Teen Business Owners- Part Two: Is Your Teen Prepared For Real Life?

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Looking back in history there is strong evidence that children had a lot more responsibility than today’s average teen. The Bible tells us that young David was about twelve when he killed a lion and a bear to protect his father’s sheep and about seventeen when he killed Goliath who stood nine feet, six inches tall.

Try getting today’s suburbuain child to go close to a lion, I dare you!

As impressive as the whole lion situation is, there is an even more important lesson here.

In order for David to be prepared to face the lion he had to be taught two things long before the king of the jungle came into the picture- responsibility and bavery.

Who do you think took on the job of teaching these much-needed character traits to this young man? The school system of the day, the elders of the Church or some brave soldier in the community? No! His parents did. While there is no mention of David’s mother in the Bible we do know that his father was Jesse, a direct descentent of Jacob- ya know, the guy who wrestled with God and consequently had his name changed by the Almighty?

Obviously this bloodline was NOT made of cowards. Wisdom, bravery and integrity are part of this family’s legacy. Such traits were taught, emphasized and passed down to future generations. Don’t get me wrong, these weren’t perfect people. Jacob, The Trickster, stole his brother’s inheritance then was tricked by his own uncle, Laban. Ten of Jacob’s sons agreed to sell son number eleven into slavery.

Yeah, they were liars, deceivers and thieves, definitely not perfect beings, but they were used by God anyway!!

See, even the most imperfect of us, myself included, can be used by God to do extraordinary things.

One book every adolecent/teen should read is “Do Hard Things” by Alex and Brett Harris. This book is authored by teen brothers who were sick and tired of the teen-ager status quo. They got fed up with how little society expects of their age group, so, they decided to do something about it. In this book you’re taken on a journey where the teen brothers achieve things that are considered “far beyond their years”. The important lesson in this book is that both adults and teens need to REQIURE and EXPECT more of our youth. They’ll learn, rise to the challenge, meet our expectations and even surpass them, IF we give them a chance.

So, look at what you’re teaching your children. Do you feel they can do more? If you were their age right now, do you feel YOU could accomplish more than today’s average teen? If your answer is Yes, and I suspect it is, then why sell your teen short? Let’s not prepare them for an average life, let’s prepare them for an extraordinary one!

Teach them to “Do Hard Things” like owning a business, tracking expenses, prepare for retirement, deal with tough economic times and sacrifice that PS3 game now for financial freedom later on.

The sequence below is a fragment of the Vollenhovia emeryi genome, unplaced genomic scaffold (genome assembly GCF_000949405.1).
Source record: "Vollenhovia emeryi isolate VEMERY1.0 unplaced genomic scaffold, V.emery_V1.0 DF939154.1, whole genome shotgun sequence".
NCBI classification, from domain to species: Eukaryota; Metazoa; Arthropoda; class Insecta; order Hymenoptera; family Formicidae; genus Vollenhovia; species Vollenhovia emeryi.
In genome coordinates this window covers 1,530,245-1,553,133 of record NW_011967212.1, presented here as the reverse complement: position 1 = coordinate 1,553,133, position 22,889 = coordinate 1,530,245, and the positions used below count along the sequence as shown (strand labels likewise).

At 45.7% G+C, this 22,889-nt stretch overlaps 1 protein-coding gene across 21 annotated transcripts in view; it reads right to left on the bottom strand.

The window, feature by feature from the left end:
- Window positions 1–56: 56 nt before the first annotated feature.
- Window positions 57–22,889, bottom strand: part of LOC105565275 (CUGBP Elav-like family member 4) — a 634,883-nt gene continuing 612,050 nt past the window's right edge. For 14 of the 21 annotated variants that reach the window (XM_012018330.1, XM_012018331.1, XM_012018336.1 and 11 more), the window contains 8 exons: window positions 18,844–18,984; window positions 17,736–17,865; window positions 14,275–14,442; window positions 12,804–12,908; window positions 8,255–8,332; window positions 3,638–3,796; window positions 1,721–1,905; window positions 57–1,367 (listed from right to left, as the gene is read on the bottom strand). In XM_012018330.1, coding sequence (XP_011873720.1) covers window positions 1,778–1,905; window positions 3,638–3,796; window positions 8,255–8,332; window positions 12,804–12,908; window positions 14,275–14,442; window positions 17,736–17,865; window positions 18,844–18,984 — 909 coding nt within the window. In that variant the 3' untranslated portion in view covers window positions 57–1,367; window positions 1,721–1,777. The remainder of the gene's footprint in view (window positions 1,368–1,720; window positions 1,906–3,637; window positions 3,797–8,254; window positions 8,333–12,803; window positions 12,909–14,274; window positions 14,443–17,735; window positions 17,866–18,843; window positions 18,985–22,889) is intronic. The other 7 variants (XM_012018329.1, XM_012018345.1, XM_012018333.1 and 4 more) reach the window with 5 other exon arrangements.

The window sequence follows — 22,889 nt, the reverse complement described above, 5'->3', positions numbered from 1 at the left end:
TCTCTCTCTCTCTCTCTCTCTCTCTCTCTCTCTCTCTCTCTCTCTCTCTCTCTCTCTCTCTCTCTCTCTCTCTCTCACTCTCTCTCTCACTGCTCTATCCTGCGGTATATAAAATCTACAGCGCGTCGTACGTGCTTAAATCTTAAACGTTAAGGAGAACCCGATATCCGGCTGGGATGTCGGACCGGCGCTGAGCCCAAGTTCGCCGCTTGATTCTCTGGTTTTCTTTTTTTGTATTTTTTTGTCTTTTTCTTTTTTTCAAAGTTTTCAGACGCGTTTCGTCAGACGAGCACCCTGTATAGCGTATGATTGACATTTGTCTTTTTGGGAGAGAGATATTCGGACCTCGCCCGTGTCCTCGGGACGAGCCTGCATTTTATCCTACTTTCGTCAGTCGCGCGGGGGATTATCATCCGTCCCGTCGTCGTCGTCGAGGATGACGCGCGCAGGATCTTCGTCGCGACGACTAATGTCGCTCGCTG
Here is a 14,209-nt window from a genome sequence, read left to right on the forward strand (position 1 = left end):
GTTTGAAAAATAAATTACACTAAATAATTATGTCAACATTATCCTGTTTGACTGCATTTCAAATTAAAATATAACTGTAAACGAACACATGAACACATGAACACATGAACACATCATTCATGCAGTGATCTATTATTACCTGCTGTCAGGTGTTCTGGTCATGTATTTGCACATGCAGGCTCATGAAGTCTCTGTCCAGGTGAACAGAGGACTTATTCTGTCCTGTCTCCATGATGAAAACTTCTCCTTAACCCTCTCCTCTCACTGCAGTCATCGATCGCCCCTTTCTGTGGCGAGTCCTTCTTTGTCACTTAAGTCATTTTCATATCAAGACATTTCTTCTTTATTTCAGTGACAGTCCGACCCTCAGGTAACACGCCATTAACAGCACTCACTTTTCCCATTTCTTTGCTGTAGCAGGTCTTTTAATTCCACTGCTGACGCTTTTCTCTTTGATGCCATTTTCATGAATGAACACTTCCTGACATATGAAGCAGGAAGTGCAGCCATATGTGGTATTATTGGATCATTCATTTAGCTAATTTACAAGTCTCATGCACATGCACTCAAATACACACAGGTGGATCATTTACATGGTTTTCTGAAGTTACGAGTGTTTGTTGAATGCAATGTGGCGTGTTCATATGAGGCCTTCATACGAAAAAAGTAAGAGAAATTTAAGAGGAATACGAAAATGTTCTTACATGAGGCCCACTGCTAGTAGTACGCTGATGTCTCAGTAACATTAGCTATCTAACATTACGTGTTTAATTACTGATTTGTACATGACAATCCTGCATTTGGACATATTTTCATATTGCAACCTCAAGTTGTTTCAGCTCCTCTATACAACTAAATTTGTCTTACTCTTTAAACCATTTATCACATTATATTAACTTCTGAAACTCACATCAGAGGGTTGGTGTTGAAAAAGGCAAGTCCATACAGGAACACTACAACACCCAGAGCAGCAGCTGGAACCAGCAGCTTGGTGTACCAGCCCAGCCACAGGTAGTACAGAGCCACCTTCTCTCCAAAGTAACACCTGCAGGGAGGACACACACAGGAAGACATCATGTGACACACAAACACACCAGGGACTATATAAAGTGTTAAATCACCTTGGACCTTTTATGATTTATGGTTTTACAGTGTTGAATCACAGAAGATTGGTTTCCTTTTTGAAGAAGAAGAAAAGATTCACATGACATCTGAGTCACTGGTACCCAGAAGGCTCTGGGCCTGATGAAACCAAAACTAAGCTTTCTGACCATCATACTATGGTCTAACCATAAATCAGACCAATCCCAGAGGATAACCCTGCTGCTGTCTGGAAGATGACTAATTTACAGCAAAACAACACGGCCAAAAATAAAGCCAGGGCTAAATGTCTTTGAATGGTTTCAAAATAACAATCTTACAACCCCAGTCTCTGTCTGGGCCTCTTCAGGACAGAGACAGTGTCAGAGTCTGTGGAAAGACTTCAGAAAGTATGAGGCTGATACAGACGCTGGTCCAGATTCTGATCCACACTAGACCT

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It’s up to us parents to get our children ready to bring down the real-life financial lions of the future.

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2 thoughts on “Teen Business Owners- Part Two: Is Your Teen Prepared For Real Life?

  1. Audrey Ostoyic

    I almost spit out my coffee as I read, “Try getting today’s suburban child to go close to a lion, I dare you!” Heck try getting this girl to go near a lion, it is not happening…unless God calls me to do it. 😉

    I really enjoyed reading this 2 part series on Teen Entreprenuers. At Christmas time instead of buying presents for my youngest daughter who is 16 yrs. old I bought her and Origami Owl Jewelry business.
    She was not to thrilled about it but I asked her to give me 6 months to show her how owning her own business works. I want her to be equipped with the knowledge, wisdom and understanding of owning her own business. We have prayed about it and I told her that if this is not a passion for her and she is not feeling led to continue that I will not be upset with her if she wants to continue working for others.
    My father forced (at the time I felt he was forcing me lol) me to own my own businesses all my life and it was not until my late 30’s that I finally saw the potential in myself.
    We give our children the tools they need and if they don’t use them when we think they should that is OKAY! In time, God’s time, they will use them because we instilled it in them.

    Great post and I’m enjoying reading and learning all about finances from this blog.

    Be Blessed,
    ~ Audrey

    Reply
    1. bbminister Post author

      Thanks for your comment Audrey #Ostoyic. I always look forward to your insights and learning more about your experience. I think your dad did the right thing in “forcing” you to start a business at a young age. I imagine that it taught you a lot of things you would not have learned otherwise. As you mentioned, you “saw the potential in yourself” as a result of owning your business. This is so important for today’s youth. We must be vigilant in helping them see and live up to that potential. The teenagers who wrote the book “Do Hard Things” achieved things most people will die without ever coming close to acheiving. I think this CAN & should be the norm, not a rarity.
      David killed the Lion, Bear and Goliath because he relied on the Power of God within him. That same God is alive within us today. His power has not diminished therefore we should be acheiving extraordinary things on a daily basis. If we don’t it’s not God’s fault, it’s ours. This is what we need to teach our youth.

      Reply

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